The Rocket’s narrative is deceptively simple: after Ahlo’s twin brother dies as a stillborn, the young Lao boy must prove to everyone that he isn’t the harbinger of misfortune, despite a string of tragic events that chases his family out from one unwelcome village to another. They find a drought-stricken village conducting a rocket contest where denizens hope the most powerfully built rocket will “prick the arse of the gods” and bring much-needed rain. Cashless and denied acceptance by the villagers, Ahlo’s family is uncertain about their future. It may seem implausible that a child could build the most powerful rocket and win contest money, but this is a movie about perseverance, after all, and who better to prove himself than an unlucky little boy who wants to help his family find a permanent home?
Ahlo gets help in creating the explosive from the unlikeliest of places, finding kinship with an outcast family whose uncle is regularly dismissed due to his constant drunkenness. The man is a source of great knowledge, however—at least, when it comes to blowing stuff up, information he freely exchanges to Ahlo for booze.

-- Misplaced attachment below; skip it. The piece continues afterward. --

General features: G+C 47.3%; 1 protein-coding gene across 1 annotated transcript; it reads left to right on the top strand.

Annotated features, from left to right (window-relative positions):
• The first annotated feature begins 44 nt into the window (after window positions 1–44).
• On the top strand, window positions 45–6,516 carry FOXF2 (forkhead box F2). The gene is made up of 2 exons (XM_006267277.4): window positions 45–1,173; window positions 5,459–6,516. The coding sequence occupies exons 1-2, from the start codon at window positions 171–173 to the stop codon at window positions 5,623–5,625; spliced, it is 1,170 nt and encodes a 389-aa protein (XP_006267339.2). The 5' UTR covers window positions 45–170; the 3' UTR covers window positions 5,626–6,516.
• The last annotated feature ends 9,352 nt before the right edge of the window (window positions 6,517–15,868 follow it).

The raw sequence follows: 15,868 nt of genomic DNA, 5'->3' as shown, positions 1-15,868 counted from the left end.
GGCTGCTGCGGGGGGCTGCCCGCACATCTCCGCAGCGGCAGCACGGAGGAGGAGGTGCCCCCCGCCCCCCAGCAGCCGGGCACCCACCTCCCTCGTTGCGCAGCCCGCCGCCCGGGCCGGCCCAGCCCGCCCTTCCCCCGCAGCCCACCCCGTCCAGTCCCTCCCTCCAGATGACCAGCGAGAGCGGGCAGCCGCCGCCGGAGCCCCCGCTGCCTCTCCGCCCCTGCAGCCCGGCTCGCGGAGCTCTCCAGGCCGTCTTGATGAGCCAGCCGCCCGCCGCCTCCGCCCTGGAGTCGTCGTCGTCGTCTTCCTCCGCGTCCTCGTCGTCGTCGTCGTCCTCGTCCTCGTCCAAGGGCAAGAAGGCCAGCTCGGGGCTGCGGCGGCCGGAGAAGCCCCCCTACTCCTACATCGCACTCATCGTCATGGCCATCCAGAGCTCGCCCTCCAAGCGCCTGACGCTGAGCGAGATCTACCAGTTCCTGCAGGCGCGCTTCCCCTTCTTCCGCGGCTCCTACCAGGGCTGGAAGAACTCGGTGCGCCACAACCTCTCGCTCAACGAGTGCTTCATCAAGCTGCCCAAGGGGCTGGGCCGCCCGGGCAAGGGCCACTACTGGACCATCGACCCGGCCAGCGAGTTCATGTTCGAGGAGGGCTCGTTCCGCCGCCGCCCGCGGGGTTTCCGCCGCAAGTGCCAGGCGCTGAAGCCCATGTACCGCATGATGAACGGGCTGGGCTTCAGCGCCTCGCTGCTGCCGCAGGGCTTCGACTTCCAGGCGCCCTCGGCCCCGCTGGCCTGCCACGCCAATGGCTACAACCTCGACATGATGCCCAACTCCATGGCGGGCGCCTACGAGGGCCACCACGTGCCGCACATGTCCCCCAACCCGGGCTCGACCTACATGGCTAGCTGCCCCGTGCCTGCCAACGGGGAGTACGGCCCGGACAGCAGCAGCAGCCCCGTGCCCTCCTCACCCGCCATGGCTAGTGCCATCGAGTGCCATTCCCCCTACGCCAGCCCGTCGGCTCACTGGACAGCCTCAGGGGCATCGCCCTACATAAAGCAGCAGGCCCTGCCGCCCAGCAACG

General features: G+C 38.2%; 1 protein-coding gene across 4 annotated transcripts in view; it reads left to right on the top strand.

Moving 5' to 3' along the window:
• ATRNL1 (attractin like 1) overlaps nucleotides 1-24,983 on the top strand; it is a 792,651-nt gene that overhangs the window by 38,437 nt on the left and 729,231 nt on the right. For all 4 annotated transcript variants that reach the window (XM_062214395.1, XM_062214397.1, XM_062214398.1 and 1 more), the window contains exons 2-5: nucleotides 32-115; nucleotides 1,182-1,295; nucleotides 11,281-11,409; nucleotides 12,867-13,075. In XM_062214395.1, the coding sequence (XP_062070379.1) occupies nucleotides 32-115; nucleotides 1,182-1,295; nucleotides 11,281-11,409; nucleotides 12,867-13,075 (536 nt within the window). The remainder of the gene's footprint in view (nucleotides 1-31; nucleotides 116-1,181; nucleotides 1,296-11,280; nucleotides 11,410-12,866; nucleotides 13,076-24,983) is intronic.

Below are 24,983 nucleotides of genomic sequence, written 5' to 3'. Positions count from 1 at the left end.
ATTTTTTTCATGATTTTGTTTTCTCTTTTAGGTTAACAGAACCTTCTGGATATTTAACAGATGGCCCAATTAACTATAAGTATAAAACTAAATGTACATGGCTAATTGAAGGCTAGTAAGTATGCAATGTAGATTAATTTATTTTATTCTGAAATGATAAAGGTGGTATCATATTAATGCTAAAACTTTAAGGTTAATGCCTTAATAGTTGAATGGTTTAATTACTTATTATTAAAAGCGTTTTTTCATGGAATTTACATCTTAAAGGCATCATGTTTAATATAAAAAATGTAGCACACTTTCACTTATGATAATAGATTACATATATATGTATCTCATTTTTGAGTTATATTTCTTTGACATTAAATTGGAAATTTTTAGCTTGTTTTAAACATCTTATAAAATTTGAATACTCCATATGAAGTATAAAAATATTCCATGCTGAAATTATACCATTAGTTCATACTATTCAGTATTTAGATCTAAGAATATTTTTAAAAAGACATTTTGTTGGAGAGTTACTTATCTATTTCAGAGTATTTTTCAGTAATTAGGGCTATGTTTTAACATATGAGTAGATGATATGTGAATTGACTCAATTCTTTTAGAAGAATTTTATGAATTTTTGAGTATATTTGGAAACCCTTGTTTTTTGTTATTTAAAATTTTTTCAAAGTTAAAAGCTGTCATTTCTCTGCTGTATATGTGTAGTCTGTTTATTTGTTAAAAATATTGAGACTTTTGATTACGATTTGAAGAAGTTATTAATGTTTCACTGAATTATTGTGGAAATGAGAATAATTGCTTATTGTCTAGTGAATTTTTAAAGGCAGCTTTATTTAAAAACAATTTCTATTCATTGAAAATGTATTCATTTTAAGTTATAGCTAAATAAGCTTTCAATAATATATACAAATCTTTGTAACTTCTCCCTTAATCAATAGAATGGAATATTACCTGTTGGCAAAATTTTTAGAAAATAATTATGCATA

While the film follows the traditional trajectory of a high-stakes contest story, The Rocket succeeds where similar films have failed by seamlessly weaving in the element of luck. Ahlo’s adventures frequently lead him to almost certain death on more than one occasion, indicating that not only could there be a grain of truth about the curse, but that life in poverty-stricken Laos is downright treacherous, thanks to unexploded ordnance, remnants of the Vietnam War that regularly jeopardize the lives of Lao people. The Rocket is more interested in emotionally invested storytelling than political commentary, but the undetonated bombs provide more than just a realistic backdrop. Their unavoidable presence has clearly dug deep into Lao superstition and the wounded collective psyche. It’s within this uncertain gloom that Ahlo is finally able to move on from his underdog status, with the film climaxing on a sweet, satisfactory note. (Tina Hassannia)
Sunday, November 10th, The Royal, 5:30pm